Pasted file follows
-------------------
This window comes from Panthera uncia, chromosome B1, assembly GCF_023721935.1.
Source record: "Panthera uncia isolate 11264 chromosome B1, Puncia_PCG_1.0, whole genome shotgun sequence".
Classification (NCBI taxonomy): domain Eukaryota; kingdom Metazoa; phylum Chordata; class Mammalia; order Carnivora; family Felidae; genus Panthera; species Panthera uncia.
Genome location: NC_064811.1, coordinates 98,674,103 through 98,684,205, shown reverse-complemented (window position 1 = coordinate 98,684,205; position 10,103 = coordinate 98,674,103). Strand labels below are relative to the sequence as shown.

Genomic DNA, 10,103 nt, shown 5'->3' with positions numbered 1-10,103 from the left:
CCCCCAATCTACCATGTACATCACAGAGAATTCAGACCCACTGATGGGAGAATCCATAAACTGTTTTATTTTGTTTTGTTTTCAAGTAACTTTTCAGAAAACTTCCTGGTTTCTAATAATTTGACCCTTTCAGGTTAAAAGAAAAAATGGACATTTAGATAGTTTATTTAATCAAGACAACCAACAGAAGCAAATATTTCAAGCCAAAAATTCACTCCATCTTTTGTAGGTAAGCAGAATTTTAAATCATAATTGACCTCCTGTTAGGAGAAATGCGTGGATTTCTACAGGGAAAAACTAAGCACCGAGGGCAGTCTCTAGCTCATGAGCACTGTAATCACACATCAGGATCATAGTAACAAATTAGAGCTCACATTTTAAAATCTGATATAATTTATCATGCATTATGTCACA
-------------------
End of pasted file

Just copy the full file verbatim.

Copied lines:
This window comes from Panthera uncia, chromosome B1, assembly GCF_023721935.1.
Source record: "Panthera uncia isolate 11264 chromosome B1, Puncia_PCG_1.0, whole genome shotgun sequence".
Classification (NCBI taxonomy): domain Eukaryota; kingdom Metazoa; phylum Chordata; class Mammalia; order Carnivora; family Felidae; genus Panthera; species Panthera uncia.
Genome location: NC_064811.1, coordinates 98,674,103 through 98,684,205, shown reverse-complemented (window position 1 = coordinate 98,684,205; position 10,103 = coordinate 98,674,103). Strand labels below are relative to the sequence as shown.

Genomic DNA, 10,103 nt, shown 5'->3' with positions numbered 1-10,103 from the left:
CCCCCAATCTACCATGTACATCACAGAGAATTCAGACCCACTGATGGGAGAATCCATAAACTGTTTTATTTTGTTTTGTTTTCAAGTAACTTTTCAGAAAACTTCCTGGTTTCTAATAATTTGACCCTTTCAGGTTAAAAGAAAAAATGGACATTTAGATAGTTTATTTAATCAAGACAACCAACAGAAGCAAATATTTCAAGCCAAAAATTCACTCCATCTTTTGTAGGTAAGCAGAATTTTAAATCATAATTGACCTCCTGTTAGGAGAAATGCGTGGATTTCTACAGGGAAAAACTAAGCACCGAGGGCAGTCTCTAGCTCATGAGCACTGTAATCACACATCAGGATCATAGTAACAAATTAGAGCTCACATTTTAAAATCTGATATAATTTATCATGCATTATGTCACA